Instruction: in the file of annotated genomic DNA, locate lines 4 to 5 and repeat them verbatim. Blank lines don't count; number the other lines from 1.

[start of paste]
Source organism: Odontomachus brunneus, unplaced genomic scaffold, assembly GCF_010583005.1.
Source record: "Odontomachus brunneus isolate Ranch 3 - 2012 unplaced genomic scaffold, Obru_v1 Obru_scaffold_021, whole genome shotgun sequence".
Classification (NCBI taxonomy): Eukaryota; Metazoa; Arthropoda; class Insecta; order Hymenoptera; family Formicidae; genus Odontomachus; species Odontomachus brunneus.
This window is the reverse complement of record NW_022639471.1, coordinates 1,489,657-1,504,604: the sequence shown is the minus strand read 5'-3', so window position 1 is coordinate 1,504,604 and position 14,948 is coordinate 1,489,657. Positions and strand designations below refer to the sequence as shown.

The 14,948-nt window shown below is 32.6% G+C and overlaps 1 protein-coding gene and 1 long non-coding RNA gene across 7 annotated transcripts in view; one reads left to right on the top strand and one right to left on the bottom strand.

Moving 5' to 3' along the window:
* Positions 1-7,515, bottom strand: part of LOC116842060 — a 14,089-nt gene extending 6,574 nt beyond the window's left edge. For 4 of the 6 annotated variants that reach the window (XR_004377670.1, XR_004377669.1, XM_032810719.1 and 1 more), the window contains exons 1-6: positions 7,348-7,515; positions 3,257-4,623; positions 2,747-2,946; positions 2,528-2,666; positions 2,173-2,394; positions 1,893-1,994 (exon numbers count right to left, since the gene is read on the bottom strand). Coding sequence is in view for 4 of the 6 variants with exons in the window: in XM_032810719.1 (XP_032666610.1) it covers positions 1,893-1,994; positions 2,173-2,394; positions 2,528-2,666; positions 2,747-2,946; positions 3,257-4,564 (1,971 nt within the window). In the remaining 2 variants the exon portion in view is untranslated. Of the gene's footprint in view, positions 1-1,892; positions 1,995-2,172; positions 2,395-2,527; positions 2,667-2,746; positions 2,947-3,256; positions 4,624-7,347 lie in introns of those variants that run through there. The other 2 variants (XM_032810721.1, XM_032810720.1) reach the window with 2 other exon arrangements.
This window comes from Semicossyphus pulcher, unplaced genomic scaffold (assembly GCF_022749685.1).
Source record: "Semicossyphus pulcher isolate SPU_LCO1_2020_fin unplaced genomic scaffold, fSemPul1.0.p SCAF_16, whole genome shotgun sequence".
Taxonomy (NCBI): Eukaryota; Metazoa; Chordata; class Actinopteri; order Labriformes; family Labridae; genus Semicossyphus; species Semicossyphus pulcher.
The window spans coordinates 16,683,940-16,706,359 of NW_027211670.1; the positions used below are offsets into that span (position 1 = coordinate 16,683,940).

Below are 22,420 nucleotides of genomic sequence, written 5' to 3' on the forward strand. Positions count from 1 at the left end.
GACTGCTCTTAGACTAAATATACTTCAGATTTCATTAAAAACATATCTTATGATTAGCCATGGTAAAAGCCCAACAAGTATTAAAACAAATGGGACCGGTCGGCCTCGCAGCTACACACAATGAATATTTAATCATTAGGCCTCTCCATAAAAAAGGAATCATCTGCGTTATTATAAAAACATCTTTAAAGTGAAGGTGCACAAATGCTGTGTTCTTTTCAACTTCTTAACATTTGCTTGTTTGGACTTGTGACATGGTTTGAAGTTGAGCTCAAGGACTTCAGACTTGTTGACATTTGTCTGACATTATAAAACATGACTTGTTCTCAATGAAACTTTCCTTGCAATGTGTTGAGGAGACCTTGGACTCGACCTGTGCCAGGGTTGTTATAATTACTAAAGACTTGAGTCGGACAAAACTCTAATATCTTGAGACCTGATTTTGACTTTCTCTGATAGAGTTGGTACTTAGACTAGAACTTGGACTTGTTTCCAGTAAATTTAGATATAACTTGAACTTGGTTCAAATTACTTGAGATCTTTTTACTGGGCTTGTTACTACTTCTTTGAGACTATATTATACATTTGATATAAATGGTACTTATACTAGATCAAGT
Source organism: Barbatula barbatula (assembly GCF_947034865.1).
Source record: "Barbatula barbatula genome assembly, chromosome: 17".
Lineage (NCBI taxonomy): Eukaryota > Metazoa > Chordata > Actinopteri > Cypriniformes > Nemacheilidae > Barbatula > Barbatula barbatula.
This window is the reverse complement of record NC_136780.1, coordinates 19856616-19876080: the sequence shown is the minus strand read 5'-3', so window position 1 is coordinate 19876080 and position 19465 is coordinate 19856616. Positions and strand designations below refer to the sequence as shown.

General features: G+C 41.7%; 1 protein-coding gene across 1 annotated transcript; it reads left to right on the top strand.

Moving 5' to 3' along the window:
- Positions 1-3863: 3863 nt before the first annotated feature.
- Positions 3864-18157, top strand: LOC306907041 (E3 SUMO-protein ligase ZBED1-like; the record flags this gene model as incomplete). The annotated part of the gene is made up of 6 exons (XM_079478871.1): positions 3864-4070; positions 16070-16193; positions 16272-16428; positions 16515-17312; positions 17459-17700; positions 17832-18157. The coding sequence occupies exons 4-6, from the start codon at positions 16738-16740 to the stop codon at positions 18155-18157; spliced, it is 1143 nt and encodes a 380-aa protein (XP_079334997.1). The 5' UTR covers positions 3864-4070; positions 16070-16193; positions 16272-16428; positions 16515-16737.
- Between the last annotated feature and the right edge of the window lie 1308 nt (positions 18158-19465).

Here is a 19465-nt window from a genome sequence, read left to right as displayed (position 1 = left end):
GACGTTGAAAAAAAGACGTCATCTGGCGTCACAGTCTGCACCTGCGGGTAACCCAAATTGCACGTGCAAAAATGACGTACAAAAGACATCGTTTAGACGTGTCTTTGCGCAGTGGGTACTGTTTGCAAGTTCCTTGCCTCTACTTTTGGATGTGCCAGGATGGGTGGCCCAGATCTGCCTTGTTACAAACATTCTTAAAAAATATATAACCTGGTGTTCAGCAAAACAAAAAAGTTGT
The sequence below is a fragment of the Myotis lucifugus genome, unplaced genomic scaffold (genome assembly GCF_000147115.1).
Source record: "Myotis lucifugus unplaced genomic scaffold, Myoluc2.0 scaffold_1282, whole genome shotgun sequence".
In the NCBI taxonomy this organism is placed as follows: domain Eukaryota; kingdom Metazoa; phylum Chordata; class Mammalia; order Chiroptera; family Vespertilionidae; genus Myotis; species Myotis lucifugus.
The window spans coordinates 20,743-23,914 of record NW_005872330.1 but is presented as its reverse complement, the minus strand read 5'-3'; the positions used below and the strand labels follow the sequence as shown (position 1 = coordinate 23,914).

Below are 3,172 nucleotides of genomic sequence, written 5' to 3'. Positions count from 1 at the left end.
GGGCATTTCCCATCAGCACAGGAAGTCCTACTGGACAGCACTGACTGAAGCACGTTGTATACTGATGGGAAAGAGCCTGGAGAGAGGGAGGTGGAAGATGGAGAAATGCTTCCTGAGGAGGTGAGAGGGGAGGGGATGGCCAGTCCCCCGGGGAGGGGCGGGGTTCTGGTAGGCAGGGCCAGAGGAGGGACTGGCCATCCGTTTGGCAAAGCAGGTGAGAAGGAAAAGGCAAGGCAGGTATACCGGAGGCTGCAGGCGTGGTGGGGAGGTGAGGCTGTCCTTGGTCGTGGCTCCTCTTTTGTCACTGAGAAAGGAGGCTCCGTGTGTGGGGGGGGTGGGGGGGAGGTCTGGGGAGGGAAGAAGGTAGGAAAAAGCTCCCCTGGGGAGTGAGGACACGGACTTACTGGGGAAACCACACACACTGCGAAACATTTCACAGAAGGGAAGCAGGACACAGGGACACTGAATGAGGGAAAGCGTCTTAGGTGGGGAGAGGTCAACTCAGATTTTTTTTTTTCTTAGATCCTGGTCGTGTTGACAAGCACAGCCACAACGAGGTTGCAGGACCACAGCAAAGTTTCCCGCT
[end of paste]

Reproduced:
This window is the reverse complement of record NW_022639471.1, coordinates 1,489,657-1,504,604: the sequence shown is the minus strand read 5'-3', so window position 1 is coordinate 1,504,604 and position 14,948 is coordinate 1,489,657. Positions and strand designations below refer to the sequence as shown.

The 14,948-nt window shown below is 32.6% G+C and overlaps 1 protein-coding gene and 1 long non-coding RNA gene across 7 annotated transcripts in view; one reads left to right on the top strand and one right to left on the bottom strand.